The big year could mean many things, but in this case, we are talking about how it pertains to birding. There has been a lot of talk lately about “The Big Year” which was made main stream by a movie of the same name starring Jack Black, Steve Martin and Owen Wilson. Until the release of this movie in 2011, the big year concept was relatively unknown. I am asked consistently, “Hey Mr. Birder, have you seen this movie?” and “Do people really travel around looking for birds?” I tell them I have seen it, and if I had the cash and time for my own “Big Year”… we wouldn’t be standing here talking right now. I do find, however, that some people are still a little unsure about what the big year is, so I am going to break it down for you.
Some bird watchers like to keep a life list of all the birds they have ever seen and identified. This can be in the form of a journal, a spread sheet, or a web site like eBird. This list is the driving force behind the concept of the “big year.” For example, there are approximately 900 species in the American Birding Association’s (ABA) geographic area which covers North America north of the Mexican border. The idea of the big year is to identify as many of those 900 species as possible. The current record for this area is 748 species shared by Neil Hayward and Sandy Komito.
The fortitude and planning it takes to complete a big year is substantial. It means committing to long days, traveling constantly, relying on others, disappointment, sacrifice and usually lots of money. If you read any of the blogs or books these folks have put together you will see that a big year is not for the weak of heart as you will be traveling by whatever means necessary to see the next bird on the list. Sometimes it means living on a boat for a week and in tents the next. It means chasing down that twitch that was listed on the rare bird site in the morning, only to have a happy birder say to you “Oh yeah, he was here, but it flew to the east 25 minutes ago.” It means asking the bank, or the parents, (same thing) for a loan that will take next three years to pay off. It usually takes me a month to plan a trip to a place like Texas or Belize that has me on the ground for only a week or two. Can you imagine what it takes to plan a whole year? What keeps a person going through all this? The rush they get when they see that next rarity putting them that much closer to beating the previous number.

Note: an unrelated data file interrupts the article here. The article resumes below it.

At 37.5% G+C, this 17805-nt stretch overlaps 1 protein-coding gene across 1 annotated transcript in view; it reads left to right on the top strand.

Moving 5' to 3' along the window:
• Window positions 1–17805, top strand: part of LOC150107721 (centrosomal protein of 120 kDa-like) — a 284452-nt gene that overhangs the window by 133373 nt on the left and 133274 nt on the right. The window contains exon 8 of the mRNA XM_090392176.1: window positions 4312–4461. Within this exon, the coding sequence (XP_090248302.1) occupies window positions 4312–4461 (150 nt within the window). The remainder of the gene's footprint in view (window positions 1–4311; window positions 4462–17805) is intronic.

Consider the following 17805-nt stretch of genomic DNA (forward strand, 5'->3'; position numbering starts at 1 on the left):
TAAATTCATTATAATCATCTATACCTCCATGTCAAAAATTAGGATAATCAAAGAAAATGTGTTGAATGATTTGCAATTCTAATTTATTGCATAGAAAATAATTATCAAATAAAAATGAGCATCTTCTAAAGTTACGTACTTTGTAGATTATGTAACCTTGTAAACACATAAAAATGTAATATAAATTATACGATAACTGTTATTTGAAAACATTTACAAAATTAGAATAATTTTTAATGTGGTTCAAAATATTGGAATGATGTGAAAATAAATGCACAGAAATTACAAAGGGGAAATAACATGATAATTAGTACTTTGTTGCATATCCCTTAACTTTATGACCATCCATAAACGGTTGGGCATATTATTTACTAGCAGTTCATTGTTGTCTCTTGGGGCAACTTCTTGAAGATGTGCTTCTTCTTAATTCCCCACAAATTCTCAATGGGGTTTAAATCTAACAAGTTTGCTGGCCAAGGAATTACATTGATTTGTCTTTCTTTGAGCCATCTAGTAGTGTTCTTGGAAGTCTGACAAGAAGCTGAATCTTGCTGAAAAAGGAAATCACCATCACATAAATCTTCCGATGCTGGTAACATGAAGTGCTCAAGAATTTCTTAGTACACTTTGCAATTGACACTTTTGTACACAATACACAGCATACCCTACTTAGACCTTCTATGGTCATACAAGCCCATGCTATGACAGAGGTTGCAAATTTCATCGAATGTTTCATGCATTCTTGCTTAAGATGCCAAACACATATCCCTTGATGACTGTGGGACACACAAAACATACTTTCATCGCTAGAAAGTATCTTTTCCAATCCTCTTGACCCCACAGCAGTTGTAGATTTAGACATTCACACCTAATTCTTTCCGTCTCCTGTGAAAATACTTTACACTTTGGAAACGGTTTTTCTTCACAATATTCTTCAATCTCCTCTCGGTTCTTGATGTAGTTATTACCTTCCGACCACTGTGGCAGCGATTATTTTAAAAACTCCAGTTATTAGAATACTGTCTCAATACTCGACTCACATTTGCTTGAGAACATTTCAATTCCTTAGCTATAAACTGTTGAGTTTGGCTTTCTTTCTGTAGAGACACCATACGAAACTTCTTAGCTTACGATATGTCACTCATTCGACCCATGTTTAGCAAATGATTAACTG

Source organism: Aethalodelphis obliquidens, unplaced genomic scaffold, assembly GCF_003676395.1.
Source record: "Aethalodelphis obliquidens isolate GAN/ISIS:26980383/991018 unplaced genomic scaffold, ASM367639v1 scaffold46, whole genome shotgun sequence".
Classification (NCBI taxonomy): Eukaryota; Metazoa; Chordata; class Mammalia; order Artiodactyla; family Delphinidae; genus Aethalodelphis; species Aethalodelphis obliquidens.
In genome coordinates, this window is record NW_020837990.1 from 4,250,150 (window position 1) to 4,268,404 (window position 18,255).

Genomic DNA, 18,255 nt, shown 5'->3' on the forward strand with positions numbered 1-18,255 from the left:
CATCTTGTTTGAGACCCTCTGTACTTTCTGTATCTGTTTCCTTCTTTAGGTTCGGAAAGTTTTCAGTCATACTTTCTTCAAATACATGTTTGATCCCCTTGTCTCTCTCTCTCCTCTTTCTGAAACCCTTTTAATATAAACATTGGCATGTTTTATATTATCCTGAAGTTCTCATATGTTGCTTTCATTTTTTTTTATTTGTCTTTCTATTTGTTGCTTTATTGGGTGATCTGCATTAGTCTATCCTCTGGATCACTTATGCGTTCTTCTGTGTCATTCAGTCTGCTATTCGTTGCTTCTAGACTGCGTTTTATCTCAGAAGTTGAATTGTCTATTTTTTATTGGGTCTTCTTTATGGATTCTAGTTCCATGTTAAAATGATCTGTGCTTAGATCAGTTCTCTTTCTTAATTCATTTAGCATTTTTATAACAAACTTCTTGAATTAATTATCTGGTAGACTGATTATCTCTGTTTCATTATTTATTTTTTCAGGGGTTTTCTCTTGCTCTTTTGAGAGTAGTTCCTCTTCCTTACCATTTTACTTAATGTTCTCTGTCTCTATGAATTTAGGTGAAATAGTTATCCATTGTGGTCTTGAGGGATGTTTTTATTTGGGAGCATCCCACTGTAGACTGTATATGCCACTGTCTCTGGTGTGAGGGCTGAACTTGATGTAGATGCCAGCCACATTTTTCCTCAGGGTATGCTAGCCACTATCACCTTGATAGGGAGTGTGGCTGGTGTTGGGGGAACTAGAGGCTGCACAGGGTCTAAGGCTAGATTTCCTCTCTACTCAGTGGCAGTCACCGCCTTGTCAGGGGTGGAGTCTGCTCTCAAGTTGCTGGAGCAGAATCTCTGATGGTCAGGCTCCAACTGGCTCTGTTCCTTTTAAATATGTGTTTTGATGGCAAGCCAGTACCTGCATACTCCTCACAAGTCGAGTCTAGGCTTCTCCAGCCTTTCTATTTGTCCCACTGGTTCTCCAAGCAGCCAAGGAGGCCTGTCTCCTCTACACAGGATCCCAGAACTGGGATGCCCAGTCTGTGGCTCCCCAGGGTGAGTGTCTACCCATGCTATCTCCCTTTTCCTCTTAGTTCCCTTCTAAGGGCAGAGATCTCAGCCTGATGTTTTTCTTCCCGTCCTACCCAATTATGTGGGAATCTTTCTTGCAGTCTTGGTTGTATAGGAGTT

The informal contest does not have to be limited to just the ABA area. Personally, I have a big year contest with myself every year. I keep track of the species I have seen annually, which has gone from less than 50, when I started counting, to more than 400 species tallied last year. It can be associated with any geographical area. For example, Russ Cannings completed a big year in British Columbia with 373 species, which is no small feat given the size of the province. Lynn Barber had the record for Texas in 2005 with 522 species. These folks are just a few of the great many people that have made the choice to spend a year committed to their passion. Currently, there is one gentleman that is on his way to birding the world. Noah Stryker has set out to see more than 5,000 species worldwide in 2015. He is currently in Uganda as of September with 4154 species. We wish you luck Noah.
The big year is more than ticking off species on a list. The big year is about connecting with other people who have the same interests. It’s about seeing amazing country-side that would turn most of our fellow citizen’s green with envy. It’s about getting the most out of yourself while doing something you love, and really, isn’t that what it’s all about?